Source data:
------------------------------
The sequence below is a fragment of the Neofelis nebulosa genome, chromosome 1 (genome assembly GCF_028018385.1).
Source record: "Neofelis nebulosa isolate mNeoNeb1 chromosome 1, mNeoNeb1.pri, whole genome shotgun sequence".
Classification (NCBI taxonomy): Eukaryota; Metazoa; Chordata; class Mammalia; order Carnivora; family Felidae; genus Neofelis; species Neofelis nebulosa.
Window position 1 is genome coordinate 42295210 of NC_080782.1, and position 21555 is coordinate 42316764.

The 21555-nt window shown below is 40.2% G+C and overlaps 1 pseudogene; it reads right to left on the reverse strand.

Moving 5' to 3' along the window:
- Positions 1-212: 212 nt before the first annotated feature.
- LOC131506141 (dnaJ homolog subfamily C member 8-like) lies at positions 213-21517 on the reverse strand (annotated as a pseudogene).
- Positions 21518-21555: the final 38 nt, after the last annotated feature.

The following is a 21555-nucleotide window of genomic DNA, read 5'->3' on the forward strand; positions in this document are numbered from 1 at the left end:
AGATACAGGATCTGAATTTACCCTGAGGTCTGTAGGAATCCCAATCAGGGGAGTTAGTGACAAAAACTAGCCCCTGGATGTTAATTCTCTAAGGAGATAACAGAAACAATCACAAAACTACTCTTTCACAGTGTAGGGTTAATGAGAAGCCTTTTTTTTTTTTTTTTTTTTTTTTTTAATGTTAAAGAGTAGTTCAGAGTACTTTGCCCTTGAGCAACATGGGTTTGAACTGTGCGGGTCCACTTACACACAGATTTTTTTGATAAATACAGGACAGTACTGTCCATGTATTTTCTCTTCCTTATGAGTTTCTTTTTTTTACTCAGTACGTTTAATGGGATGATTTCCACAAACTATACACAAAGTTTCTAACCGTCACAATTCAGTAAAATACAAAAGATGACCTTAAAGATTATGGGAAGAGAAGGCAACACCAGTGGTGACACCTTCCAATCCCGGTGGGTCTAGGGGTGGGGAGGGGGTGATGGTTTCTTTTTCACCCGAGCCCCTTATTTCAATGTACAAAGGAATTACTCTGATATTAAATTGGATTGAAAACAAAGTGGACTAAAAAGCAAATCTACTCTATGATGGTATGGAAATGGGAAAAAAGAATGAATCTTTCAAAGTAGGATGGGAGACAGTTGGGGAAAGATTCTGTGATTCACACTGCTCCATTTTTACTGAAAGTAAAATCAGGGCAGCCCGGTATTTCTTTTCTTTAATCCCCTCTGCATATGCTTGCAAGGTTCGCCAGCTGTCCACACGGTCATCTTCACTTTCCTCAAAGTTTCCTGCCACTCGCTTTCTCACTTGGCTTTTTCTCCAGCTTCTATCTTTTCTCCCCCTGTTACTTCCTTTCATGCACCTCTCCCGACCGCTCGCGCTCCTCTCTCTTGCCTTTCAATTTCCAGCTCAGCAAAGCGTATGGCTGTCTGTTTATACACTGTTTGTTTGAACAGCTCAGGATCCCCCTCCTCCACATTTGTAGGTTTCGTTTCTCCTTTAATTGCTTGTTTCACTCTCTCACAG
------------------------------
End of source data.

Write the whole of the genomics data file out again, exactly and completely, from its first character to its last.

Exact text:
The sequence below is a fragment of the Neofelis nebulosa genome, chromosome 1 (genome assembly GCF_028018385.1).
Source record: "Neofelis nebulosa isolate mNeoNeb1 chromosome 1, mNeoNeb1.pri, whole genome shotgun sequence".
Classification (NCBI taxonomy): Eukaryota; Metazoa; Chordata; class Mammalia; order Carnivora; family Felidae; genus Neofelis; species Neofelis nebulosa.
Window position 1 is genome coordinate 42295210 of NC_080782.1, and position 21555 is coordinate 42316764.

The 21555-nt window shown below is 40.2% G+C and overlaps 1 pseudogene; it reads right to left on the reverse strand.

Moving 5' to 3' along the window:
- Positions 1-212: 212 nt before the first annotated feature.
- LOC131506141 (dnaJ homolog subfamily C member 8-like) lies at positions 213-21517 on the reverse strand (annotated as a pseudogene).
- Positions 21518-21555: the final 38 nt, after the last annotated feature.

The following is a 21555-nucleotide window of genomic DNA, read 5'->3' on the forward strand; positions in this document are numbered from 1 at the left end:
AGATACAGGATCTGAATTTACCCTGAGGTCTGTAGGAATCCCAATCAGGGGAGTTAGTGACAAAAACTAGCCCCTGGATGTTAATTCTCTAAGGAGATAACAGAAACAATCACAAAACTACTCTTTCACAGTGTAGGGTTAATGAGAAGCCTTTTTTTTTTTTTTTTTTTTTTTTTTAATGTTAAAGAGTAGTTCAGAGTACTTTGCCCTTGAGCAACATGGGTTTGAACTGTGCGGGTCCACTTACACACAGATTTTTTTGATAAATACAGGACAGTACTGTCCATGTATTTTCTCTTCCTTATGAGTTTCTTTTTTTTACTCAGTACGTTTAATGGGATGATTTCCACAAACTATACACAAAGTTTCTAACCGTCACAATTCAGTAAAATACAAAAGATGACCTTAAAGATTATGGGAAGAGAAGGCAACACCAGTGGTGACACCTTCCAATCCCGGTGGGTCTAGGGGTGGGGAGGGGGTGATGGTTTCTTTTTCACCCGAGCCCCTTATTTCAATGTACAAAGGAATTACTCTGATATTAAATTGGATTGAAAACAAAGTGGACTAAAAAGCAAATCTACTCTATGATGGTATGGAAATGGGAAAAAAGAATGAATCTTTCAAAGTAGGATGGGAGACAGTTGGGGAAAGATTCTGTGATTCACACTGCTCCATTTTTACTGAAAGTAAAATCAGGGCAGCCCGGTATTTCTTTTCTTTAATCCCCTCTGCATATGCTTGCAAGGTTCGCCAGCTGTCCACACGGTCATCTTCACTTTCCTCAAAGTTTCCTGCCACTCGCTTTCTCACTTGGCTTTTTCTCCAGCTTCTATCTTTTCTCCCCCTGTTACTTCCTTTCATGCACCTCTCCCGACCGCTCGCGCTCCTCTCTCTTGCCTTTCAATTTCCAGCTCAGCAAAGCGTATGGCTGTCTGTTTATACACTGTTTGTTTGAACAGCTCAGGATCCCCCTCCTCCACATTTGTAGGTTTCGTTTCTCCTTTAATTGCTTGTTTCACTCTCTCACAG